Rapid risk assessment: Candida auris in healthcare settings – Europe

risk assessment
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Citation Link

 European Centre for Disease Prevention and Control. Candida auris in healthcare settings – Europe – first update, 23 April 2018. Stockholm: ECDC; 2018.

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This rapid risk assessment update appraises the risk for spread of C. auris in hospitals in the European Union and European Economic Area (EU/EEA) countries, considering the newly available information from the ECDC survey on the epidemiological situation as well as laboratory capacity and preparedness for C. auris in EU/EEA countries.

Executive summary

Due to its propensity to cause outbreaks and its antifungal resistance, Candida auris poses a risk for patients in healthcare facilities in Europe. Difficulties with laboratory identification, and lack of awareness of this new Candida species might result in transmission and outbreaks remaining unnoticed.

Candida auris is a newly emerging yeast that was first described in 2009 and has subsequently been associated with invasive infections and outbreaks in healthcare settings worldwide. There is a need for raising awareness in European healthcare facilities, for them to adapt their laboratory testing strategies and implement enhanced control measures early enough to prevent further hospital outbreaks.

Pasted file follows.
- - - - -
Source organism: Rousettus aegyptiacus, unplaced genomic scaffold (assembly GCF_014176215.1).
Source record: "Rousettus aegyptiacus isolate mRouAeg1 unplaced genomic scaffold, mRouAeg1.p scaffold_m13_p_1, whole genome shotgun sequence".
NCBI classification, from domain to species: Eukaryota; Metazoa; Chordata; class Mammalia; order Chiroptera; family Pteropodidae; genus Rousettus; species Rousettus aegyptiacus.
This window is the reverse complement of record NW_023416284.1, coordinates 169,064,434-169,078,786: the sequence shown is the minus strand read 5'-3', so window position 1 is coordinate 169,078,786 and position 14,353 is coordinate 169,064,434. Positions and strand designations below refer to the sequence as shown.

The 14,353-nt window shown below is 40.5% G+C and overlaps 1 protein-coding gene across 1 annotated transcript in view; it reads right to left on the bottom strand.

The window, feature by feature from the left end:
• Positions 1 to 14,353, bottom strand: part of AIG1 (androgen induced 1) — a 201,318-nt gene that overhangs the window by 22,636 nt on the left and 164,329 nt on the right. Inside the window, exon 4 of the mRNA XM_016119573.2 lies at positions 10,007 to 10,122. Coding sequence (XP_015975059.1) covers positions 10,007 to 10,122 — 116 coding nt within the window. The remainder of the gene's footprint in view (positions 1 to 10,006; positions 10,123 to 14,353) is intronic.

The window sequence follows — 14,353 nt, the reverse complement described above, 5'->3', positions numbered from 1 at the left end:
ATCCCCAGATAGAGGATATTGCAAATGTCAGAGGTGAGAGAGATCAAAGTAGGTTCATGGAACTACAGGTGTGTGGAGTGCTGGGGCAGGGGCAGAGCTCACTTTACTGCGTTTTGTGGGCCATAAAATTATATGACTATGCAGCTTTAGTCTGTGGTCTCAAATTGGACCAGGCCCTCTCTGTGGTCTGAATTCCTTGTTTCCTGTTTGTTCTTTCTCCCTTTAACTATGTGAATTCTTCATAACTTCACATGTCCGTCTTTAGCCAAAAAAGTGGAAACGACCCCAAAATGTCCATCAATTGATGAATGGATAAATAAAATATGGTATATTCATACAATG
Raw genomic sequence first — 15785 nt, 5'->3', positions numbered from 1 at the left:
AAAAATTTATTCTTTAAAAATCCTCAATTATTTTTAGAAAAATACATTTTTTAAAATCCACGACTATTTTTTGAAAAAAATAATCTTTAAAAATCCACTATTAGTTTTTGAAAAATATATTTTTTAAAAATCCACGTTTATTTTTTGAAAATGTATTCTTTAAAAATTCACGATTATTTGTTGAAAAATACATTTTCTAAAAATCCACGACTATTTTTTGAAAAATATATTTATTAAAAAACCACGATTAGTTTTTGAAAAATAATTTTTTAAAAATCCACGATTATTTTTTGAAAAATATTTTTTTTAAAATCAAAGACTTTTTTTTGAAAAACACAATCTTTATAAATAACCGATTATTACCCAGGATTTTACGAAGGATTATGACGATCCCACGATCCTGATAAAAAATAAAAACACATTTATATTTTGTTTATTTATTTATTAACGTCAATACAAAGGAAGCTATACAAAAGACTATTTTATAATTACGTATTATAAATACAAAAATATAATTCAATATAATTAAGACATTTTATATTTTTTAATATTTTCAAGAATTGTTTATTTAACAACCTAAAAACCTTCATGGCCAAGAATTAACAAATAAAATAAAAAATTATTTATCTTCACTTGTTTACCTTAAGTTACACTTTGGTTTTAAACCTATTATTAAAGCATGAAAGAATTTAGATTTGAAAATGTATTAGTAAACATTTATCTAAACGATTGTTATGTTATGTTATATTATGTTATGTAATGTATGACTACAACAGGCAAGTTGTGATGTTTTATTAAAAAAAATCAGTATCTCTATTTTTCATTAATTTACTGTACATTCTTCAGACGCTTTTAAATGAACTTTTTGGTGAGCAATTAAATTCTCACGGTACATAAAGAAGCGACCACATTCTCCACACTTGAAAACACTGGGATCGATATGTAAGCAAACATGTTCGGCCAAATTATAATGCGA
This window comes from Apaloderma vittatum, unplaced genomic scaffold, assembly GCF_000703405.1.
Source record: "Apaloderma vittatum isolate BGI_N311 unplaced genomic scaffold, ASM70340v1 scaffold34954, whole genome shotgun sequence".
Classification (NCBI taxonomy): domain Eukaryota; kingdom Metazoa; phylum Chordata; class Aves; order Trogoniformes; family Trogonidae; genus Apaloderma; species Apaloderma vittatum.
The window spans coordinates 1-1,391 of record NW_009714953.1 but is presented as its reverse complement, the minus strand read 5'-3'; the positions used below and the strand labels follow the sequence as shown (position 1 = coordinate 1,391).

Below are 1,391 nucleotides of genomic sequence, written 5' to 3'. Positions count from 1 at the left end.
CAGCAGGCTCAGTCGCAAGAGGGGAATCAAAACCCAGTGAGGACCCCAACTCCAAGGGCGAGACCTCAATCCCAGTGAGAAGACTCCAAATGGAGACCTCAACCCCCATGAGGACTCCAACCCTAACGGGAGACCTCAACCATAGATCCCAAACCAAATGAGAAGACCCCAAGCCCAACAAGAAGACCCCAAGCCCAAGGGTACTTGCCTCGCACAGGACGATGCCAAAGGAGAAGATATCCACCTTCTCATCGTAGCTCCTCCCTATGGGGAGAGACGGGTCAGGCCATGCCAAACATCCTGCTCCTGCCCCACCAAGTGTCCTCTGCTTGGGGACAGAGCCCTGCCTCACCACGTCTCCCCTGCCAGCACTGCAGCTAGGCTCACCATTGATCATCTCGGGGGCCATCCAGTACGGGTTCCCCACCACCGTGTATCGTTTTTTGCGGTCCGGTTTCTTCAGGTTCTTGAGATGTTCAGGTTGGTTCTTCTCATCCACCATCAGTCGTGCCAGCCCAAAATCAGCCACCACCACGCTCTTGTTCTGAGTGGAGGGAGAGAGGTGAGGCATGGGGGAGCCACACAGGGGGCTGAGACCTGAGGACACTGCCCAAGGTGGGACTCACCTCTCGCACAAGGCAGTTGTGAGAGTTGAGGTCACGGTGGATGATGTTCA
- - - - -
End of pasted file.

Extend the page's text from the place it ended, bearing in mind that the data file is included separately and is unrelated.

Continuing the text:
This yeast can cause invasive infections in severely compromised patients, and most isolates are resistant to fluconazole, a commonly used antifungal to treat infections caused by Candida species. Resistance to other antifungal agents has also been reported, and multidrug-resistant C. auris isolates with resistance to all three main classes of antifungals have been described.

Unlike other Candida species, C. auris seems to have a high propensity for patient-to-patient transmission in healthcare settings, possibly related to environmental contamination, or transient person or device colonisation. Furthermore, commercially available laboratory tests used by clinical laboratories might fail to identify it.

ECDC’s risk assessment outlines options to prevent the transmission of C. auris in healthcare settings through improved laboratory detection, standard infection control measures, precautions related to inter-hospital and cross-border transmission, and improved preparedness of EU/EEA countries.

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